The article begins with an overview of the historic moment of ‘the end of the Cold War’, and of the paradoxically deepening moral, social, and environmental problems posed by the military system. It demonstrates that historical and contemporary analyses of defence and war have dogmatically presupposed the military paradigm, and have therefore failed to recognize the self-reproducing structure of coven premisses and inferences upon which it rests. In laying bare this underlying system of unreason, the analysis demonstrates that the military paradigm’s ultimately self-contradictory concepts of ‘security’ and ‘defence’ repose on unstated interests of social and political rule. Proposing new distinctions between pathological and life-enabling forms of war, and between guilty and innocent combatants, the argument develops alternative, non-military principles of war to guide rational and moral agency
The following are excerpts extracted from McMurtry, John. The Cancer Stage of Capitalism: From Crisis to Cure. Pluto Press. Kindle Edition that addresses ‘The Overpopulation Argument’. “The most established general argument for our parlous condition is that the global crisis is led by ‘overpopulation’ – or more precisely, ‘seven billion human beings overloading the carrying capacities of… Read More
It is not “the rising tide of human numbers” simpliciter that loots, pollutes and destroys the life carrying capacities of the planet. It is what all over-populationists conveniently ignore:
(1) the much still exponentially self-multiplying tides of private money demand on the earth’s resources that drives every degenerate trend in the planet’s life carrying capacities, and
(2) its ultimate driver of limitlessly self-maximizing private profit to the top which now puts more demand on the earth’s resources by a few plutocrats than by 90% of the population .
What the Press will Not Publish Read More
3. See the tracking of the pattern McMurtry, John. The Cancer Stage of Capitalism: From Crisis to Cure . Pluto Press. Kindle Edition. The following is extracted from McMurtry, John. The Cancer Stage of Capitalism: From Crisis to Cure. Pluto Press. Kindle Edition where the concept of the “The Social Immune System” is introduced. “THE SOCIAL IMMUNE… Read More
What is missing in the vast history of ideas about love, from Plato’s Symposium to Irving Singer’s recent three-volume study, The Nature of Love, is any philosophical grounding in the biological and the social structural conditions within which love and choices of love take place. Critical consideration of love as a relationship of perilous disease possibilities, of sexist power and dominion, or of proprietary control and repression is by and large absent from 2500 years of inquiry. What is also missing, in consequence, is the development of any adequately cognizant principle of value by means of which we can tell the good from the bad in love in the face of these problems.
In this analysis, I will begin by accepting as love whatever linguistic practice recognizes as love. Usage confers legitimacy on wholly different and incompatible meanings of love, from “altruistic devotion” to “bodily addiction,” from universal concern to private obsession. If there is a unifying sense to these meanings, I will not seek it. The evaluation here will not be in terms of what is and is not love, but in terms of what it is for love in any of its varieties to be good or of value, and what it is for love to be bad or of disvalue.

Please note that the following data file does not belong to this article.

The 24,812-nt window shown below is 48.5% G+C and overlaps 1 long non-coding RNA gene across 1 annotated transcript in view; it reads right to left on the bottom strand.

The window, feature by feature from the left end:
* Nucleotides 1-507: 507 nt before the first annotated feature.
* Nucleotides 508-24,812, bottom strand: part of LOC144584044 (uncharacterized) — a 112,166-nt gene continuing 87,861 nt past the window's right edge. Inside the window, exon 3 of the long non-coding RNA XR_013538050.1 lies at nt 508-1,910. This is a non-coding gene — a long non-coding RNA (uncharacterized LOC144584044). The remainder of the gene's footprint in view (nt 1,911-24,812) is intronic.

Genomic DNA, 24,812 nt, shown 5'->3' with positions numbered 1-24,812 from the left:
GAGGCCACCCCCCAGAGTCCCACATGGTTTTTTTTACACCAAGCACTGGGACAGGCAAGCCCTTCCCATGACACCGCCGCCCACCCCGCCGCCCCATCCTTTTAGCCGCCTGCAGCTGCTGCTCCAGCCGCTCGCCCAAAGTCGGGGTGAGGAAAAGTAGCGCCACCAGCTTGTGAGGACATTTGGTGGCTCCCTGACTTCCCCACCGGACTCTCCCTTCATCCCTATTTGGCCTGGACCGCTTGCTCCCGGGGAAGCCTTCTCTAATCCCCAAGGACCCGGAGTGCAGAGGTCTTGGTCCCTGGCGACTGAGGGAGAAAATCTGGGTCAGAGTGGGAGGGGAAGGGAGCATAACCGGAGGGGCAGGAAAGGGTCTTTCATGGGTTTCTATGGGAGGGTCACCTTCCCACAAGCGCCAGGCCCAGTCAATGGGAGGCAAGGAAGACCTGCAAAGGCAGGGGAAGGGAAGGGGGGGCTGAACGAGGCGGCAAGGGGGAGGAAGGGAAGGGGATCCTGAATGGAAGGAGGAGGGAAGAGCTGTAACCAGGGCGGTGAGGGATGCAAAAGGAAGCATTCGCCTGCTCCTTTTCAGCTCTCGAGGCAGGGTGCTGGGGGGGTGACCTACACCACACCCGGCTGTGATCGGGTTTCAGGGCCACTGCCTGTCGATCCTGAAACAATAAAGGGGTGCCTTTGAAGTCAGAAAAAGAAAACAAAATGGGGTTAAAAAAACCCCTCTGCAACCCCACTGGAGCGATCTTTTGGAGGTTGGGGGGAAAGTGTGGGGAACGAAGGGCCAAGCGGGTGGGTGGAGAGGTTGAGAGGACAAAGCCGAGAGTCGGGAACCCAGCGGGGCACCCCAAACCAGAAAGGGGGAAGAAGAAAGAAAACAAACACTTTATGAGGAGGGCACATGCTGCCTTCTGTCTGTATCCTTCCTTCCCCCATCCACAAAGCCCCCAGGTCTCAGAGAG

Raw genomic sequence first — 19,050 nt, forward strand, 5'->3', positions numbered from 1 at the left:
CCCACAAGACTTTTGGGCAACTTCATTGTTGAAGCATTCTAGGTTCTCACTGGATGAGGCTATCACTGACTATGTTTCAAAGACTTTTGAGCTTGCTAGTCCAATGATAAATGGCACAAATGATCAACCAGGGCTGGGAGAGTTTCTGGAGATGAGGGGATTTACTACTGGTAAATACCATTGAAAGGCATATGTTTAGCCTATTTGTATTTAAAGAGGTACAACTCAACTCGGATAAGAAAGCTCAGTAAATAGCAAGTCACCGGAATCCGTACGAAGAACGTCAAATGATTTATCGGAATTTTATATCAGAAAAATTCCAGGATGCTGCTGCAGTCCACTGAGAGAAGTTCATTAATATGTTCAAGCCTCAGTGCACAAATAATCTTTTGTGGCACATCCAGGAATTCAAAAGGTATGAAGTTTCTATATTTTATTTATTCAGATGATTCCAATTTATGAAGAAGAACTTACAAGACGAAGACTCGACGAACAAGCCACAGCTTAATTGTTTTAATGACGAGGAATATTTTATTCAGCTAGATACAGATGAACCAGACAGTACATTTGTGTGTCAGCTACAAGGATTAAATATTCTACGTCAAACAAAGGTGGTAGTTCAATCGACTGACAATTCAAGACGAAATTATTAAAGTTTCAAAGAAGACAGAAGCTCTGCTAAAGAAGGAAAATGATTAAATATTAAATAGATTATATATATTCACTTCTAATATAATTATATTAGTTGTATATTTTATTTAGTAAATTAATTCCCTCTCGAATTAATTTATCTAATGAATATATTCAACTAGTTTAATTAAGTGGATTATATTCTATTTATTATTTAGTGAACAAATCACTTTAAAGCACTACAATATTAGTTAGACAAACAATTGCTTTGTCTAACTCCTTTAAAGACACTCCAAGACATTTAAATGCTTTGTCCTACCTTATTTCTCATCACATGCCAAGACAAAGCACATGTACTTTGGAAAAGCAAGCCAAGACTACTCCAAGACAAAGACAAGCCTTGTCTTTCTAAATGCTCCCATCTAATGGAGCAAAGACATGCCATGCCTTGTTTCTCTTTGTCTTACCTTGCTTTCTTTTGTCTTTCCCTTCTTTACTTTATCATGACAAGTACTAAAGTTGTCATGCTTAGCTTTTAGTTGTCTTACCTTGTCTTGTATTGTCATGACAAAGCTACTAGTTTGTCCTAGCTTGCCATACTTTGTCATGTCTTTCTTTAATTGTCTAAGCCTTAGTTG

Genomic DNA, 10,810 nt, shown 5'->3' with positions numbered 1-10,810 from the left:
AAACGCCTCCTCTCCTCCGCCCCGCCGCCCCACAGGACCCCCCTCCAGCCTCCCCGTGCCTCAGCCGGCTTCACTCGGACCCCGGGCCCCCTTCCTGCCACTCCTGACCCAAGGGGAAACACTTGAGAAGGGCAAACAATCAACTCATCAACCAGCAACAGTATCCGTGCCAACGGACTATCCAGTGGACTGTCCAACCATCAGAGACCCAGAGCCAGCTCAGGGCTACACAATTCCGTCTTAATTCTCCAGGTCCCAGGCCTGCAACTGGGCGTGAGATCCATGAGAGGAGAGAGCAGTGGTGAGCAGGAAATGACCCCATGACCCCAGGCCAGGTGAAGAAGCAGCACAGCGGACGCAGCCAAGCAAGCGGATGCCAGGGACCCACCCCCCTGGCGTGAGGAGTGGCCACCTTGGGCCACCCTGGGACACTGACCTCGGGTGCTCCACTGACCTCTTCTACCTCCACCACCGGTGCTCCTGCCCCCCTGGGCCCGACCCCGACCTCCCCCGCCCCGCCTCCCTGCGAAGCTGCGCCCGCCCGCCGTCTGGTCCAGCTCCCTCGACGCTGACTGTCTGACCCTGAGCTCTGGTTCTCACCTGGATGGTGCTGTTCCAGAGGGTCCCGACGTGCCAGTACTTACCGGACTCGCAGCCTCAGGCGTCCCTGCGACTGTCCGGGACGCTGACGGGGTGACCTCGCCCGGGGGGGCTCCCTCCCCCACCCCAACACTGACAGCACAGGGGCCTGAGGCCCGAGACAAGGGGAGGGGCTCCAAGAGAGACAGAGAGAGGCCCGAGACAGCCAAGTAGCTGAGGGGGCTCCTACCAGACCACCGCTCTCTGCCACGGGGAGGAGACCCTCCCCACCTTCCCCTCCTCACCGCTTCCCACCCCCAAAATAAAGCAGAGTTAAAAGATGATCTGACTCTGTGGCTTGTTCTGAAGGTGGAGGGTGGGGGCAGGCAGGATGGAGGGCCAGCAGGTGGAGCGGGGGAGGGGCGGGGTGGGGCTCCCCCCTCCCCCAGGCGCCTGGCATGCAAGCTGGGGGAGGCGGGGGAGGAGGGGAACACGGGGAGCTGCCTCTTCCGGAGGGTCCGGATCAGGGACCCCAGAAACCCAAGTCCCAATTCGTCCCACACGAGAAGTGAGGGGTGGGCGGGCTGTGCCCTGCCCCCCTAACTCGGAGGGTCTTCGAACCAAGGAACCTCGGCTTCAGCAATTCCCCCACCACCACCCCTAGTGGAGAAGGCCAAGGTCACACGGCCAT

Aeron Davis(ed), THE DEATH OF PUBLIC KNOWLEDGE? How Free Markets Destroy the General Intellect. London: Goldsmiths Press, University of London, 2017 (i-xi, 262 pages with Index)
By John McMurtry
The title and subtitle of this book tell the untold story of the neo-liberal era – a cumulative destruction of foundational institutions of public knowledge. This ‘free markets destruction of the general intellect’ (subtitle) is described in 15 chapters by 20 authors. Its method is empirical and copiously referenced, but with no second order level of theory to join the dots. Yet every chapter provides a significant substantiation for a yes answer to the title’s arresting question.
The degeneration of ‘the general intellect’ of society across borders does not delve into what draws increasing attention concern today and supports the book’s case – the growing incapacitation of the millennial generation to perform operations of thinking through on their own. While research increasingly indicates that the wireless generation are cognitively/affectively locked into their i-phones, facebook, twitter, computer games, and ever more non-stop exchanges and hits from separated life places – oxymoronically called ‘social media’ – this is not an issue of this study. That attention spans measurably decline in substance and length by electronic-screen captivity is certainly relevant to the decline of ‘the general intellect’ of society, but is only a silent background to what is examined case by case in this collection – the destruction of institutional public knowledge. The authors refer to the “privileging of speed, technology and homogeneity – – [in] recycling journalistic content on BBC online services”, for example (p. 55). Yet the electronic revolution itself is only glancingly taken into account. The question is thus not posed of whether the electronic-media revolution itself has propelled the marketizing degradation of public knowledge.